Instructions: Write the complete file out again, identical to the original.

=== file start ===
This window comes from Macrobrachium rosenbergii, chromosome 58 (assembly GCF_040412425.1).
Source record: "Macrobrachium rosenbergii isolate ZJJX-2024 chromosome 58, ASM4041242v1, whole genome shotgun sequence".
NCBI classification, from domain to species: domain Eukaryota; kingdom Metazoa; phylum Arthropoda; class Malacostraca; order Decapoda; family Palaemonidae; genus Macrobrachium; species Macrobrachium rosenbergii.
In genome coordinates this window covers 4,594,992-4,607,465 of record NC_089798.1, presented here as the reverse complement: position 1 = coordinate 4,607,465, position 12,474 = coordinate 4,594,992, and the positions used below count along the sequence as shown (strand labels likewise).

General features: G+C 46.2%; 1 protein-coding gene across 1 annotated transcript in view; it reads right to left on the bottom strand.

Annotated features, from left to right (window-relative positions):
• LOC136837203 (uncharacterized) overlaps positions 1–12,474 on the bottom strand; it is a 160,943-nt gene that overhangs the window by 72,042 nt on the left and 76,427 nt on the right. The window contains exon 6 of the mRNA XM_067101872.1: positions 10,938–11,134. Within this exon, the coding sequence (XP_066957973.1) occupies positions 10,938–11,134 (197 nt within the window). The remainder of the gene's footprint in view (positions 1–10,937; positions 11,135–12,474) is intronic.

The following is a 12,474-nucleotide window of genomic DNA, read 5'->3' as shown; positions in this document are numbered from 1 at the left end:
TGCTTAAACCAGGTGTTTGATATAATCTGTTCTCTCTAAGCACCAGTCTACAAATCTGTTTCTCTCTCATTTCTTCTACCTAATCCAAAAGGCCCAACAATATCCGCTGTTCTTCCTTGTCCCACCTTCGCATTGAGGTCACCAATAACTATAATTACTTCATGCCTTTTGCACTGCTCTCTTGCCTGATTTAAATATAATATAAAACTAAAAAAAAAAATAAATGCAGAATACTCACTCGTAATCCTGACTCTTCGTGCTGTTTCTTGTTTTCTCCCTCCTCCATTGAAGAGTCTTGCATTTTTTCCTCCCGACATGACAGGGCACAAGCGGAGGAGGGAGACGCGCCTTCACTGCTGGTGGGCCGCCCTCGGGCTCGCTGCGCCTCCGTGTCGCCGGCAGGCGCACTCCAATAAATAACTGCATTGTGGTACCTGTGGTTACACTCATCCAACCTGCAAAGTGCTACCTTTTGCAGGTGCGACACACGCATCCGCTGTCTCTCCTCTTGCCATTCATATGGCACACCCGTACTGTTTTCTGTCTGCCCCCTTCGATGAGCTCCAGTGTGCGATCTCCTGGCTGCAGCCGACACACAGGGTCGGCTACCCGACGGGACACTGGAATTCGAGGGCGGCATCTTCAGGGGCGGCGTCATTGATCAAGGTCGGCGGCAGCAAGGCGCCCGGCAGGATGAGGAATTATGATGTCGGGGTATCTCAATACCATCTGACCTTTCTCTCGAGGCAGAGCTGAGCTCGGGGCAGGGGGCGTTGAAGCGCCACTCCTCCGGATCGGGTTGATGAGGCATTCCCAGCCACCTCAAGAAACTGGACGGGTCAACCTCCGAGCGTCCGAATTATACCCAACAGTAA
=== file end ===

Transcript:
This window comes from Macrobrachium rosenbergii, chromosome 58 (assembly GCF_040412425.1).
Source record: "Macrobrachium rosenbergii isolate ZJJX-2024 chromosome 58, ASM4041242v1, whole genome shotgun sequence".
NCBI classification, from domain to species: domain Eukaryota; kingdom Metazoa; phylum Arthropoda; class Malacostraca; order Decapoda; family Palaemonidae; genus Macrobrachium; species Macrobrachium rosenbergii.
In genome coordinates this window covers 4,594,992-4,607,465 of record NC_089798.1, presented here as the reverse complement: position 1 = coordinate 4,607,465, position 12,474 = coordinate 4,594,992, and the positions used below count along the sequence as shown (strand labels likewise).

General features: G+C 46.2%; 1 protein-coding gene across 1 annotated transcript in view; it reads right to left on the bottom strand.

Annotated features, from left to right (window-relative positions):
• LOC136837203 (uncharacterized) overlaps positions 1–12,474 on the bottom strand; it is a 160,943-nt gene that overhangs the window by 72,042 nt on the left and 76,427 nt on the right. The window contains exon 6 of the mRNA XM_067101872.1: positions 10,938–11,134. Within this exon, the coding sequence (XP_066957973.1) occupies positions 10,938–11,134 (197 nt within the window). The remainder of the gene's footprint in view (positions 1–10,937; positions 11,135–12,474) is intronic.

The following is a 12,474-nucleotide window of genomic DNA, read 5'->3' as shown; positions in this document are numbered from 1 at the left end:
TGCTTAAACCAGGTGTTTGATATAATCTGTTCTCTCTAAGCACCAGTCTACAAATCTGTTTCTCTCTCATTTCTTCTACCTAATCCAAAAGGCCCAACAATATCCGCTGTTCTTCCTTGTCCCACCTTCGCATTGAGGTCACCAATAACTATAATTACTTCATGCCTTTTGCACTGCTCTCTTGCCTGATTTAAATATAATATAAAACTAAAAAAAAAAATAAATGCAGAATACTCACTCGTAATCCTGACTCTTCGTGCTGTTTCTTGTTTTCTCCCTCCTCCATTGAAGAGTCTTGCATTTTTTCCTCCCGACATGACAGGGCACAAGCGGAGGAGGGAGACGCGCCTTCACTGCTGGTGGGCCGCCCTCGGGCTCGCTGCGCCTCCGTGTCGCCGGCAGGCGCACTCCAATAAATAACTGCATTGTGGTACCTGTGGTTACACTCATCCAACCTGCAAAGTGCTACCTTTTGCAGGTGCGACACACGCATCCGCTGTCTCTCCTCTTGCCATTCATATGGCACACCCGTACTGTTTTCTGTCTGCCCCCTTCGATGAGCTCCAGTGTGCGATCTCCTGGCTGCAGCCGACACACAGGGTCGGCTACCCGACGGGACACTGGAATTCGAGGGCGGCATCTTCAGGGGCGGCGTCATTGATCAAGGTCGGCGGCAGCAAGGCGCCCGGCAGGATGAGGAATTATGATGTCGGGGTATCTCAATACCATCTGACCTTTCTCTCGAGGCAGAGCTGAGCTCGGGGCAGGGGGCGTTGAAGCGCCACTCCTCCGGATCGGGTTGATGAGGCATTCCCAGCCACCTCAAGAAACTGGACGGGTCAACCTCCGAGCGTCCGAATTATACCCAACAGTAA